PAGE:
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Herp Foods Flourish, Especially Live Offerings

How retailers can capture repeat sales in the herp food category.



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The popularity of herps is growing, with food sales for reptiles and amphibians following suit. While the herp food category includes prepackaged diets, prepared diets, supplements and other offerings, specialty stores report that live food accounts for a key portion of their herp food sales.

“Live food sales are definitely a large part of our business,” said Brian Potter, co-owner of Chicago Reptile House, a pet store in Orland Park, Ill. “We absolutely count on it.”

Robert Potts, owner of Herp Hobby Shop Reptile Breeding Center in Oldsmar, Fla., estimated that about 40 percent of his revenue comes from food, while John Fisher, owner of J & F Aquatics & Exotics, a pet shop in Terrytown, La., attributed roughly half of his revenue to live food.

Retailers can enjoy robust repeat business on this consumable.

“If you’re carrying live food, you’re going to capture a certain segment of the marketplace,” said Andy Pettit, sales manager for Timberline Live Pet Foods in Marion, Ill. “What sets retailers apart when they’re carrying live food versus their competitors is their inventory.”

Staple live foods include crickets and worms, but insiders report growing demand for high-quality, diverse feeder species offerings.

“Herp keepers are offering a broader spectrum of foods,” said Brian Duracka, owner of Gills And Thrills Pet Shop in Lockport, Ill. “We offer roughly six different insect species, and we have customers that are just buying all of them, or at least a couple [different species] at a time. They’re really mixing it up.”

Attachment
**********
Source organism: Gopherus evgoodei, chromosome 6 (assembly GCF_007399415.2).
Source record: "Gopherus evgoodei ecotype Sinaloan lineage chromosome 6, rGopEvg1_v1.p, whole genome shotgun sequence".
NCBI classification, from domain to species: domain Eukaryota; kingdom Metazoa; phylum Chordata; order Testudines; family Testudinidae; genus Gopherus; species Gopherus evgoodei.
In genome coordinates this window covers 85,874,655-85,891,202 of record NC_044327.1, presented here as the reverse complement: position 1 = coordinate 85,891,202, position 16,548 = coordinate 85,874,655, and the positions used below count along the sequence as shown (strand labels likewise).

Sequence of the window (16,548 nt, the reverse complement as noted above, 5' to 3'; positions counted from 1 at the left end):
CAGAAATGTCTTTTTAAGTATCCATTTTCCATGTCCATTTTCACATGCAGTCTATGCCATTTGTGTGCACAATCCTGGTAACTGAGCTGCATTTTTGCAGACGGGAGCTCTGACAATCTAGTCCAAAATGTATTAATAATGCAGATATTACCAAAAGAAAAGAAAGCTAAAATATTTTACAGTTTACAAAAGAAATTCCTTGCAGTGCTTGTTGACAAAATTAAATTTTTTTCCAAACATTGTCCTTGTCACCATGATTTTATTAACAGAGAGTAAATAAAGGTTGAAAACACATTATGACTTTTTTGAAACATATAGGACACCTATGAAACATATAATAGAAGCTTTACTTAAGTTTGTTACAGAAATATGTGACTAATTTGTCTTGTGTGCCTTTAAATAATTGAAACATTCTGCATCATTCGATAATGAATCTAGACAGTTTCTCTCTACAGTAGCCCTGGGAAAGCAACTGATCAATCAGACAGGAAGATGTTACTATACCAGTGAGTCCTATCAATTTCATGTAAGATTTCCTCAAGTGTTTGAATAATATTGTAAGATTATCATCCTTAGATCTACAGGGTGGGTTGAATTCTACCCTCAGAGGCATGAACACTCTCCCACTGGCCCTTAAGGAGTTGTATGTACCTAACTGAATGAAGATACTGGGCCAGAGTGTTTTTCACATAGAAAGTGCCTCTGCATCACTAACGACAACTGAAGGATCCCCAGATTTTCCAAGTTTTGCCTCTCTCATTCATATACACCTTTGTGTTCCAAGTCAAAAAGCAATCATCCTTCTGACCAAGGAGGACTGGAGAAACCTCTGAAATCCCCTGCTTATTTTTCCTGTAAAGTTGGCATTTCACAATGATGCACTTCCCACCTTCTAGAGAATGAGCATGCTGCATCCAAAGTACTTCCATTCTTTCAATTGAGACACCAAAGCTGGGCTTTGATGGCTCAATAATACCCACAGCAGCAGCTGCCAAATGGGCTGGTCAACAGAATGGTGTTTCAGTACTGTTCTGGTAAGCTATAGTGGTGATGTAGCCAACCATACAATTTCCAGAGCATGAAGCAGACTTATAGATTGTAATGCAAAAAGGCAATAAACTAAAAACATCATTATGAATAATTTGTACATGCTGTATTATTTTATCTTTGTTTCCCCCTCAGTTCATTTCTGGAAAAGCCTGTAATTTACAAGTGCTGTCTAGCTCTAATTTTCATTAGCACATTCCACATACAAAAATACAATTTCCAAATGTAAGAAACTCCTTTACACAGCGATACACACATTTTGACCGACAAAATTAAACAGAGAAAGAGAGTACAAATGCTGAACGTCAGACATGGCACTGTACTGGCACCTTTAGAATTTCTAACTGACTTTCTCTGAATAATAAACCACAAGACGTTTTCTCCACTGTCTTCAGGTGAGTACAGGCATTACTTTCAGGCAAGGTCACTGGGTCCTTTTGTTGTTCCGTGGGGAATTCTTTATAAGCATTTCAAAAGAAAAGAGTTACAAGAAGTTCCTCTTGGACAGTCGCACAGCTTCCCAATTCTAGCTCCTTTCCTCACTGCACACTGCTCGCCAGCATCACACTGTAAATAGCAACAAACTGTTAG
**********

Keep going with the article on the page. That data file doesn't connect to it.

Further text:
Crickets remain the top sellers, retailers reported, though hobbyists show keen interest in several new live and packaged offerings.

“Around 18 months to two years ago, we rolled out our hornworms,” Pettit said. “They’ve been a smashing success. The marketplace bought into the hornworms, and they have been a good growth item for us. … We were able to scale hornworms to a level that we can keep up with customer demand, which continues to grow dramatically.”

Along with hornworms, retailers listed dubia roaches, superworms, waxworms and giant mealworms as popular offerings.

It’s not just live foods seeing demand for variation. Hobbyists want similar quality and variety in prepared and packaged foods.

“Customers are more concerned these days with the nutritional quality of the foods they are feeding their herps,” said Mark Schneider, co-owner of Fish n’ Chirps Pet Center in Denton, Texas. “They’re looking for high-quality diets, and they’re aware of the need for nutritionally balanced offerings.”

As a result, some manufacturers are moving away from pelleted formats and striving to offer healthy alternatives. These contain more natural ingredients and even pieces of raw or dehydrated foods, sources said.

Ryan Borkan, manager of Underground Reptiles, a reptile store in Deerfield Beach, Fla., said he sells “frozen thawed feeders for most monitors and snakes” and recommends “one of the better prepared diets for iguanas and tortoises.”

To keep sales going, companies in the herp category must be strategic to maintain the quality and quantity of live foods customers require. Those who are managing well report great margins.

“Generally speaking, a full-line pet retailer will generate equal revenue between all reptile hard goods and crickets alone,” Pettit said. “Just the live crickets SKU generates as much revenue as the entirety of the reptile category combined. We have retailers that can tip the scales at 3 percent of their overall sales by being diligent with their in-store care.”

Duracka agreed.

“If I got rid of live foods, I would probably just close my doors,” he said. “The margins are good.”

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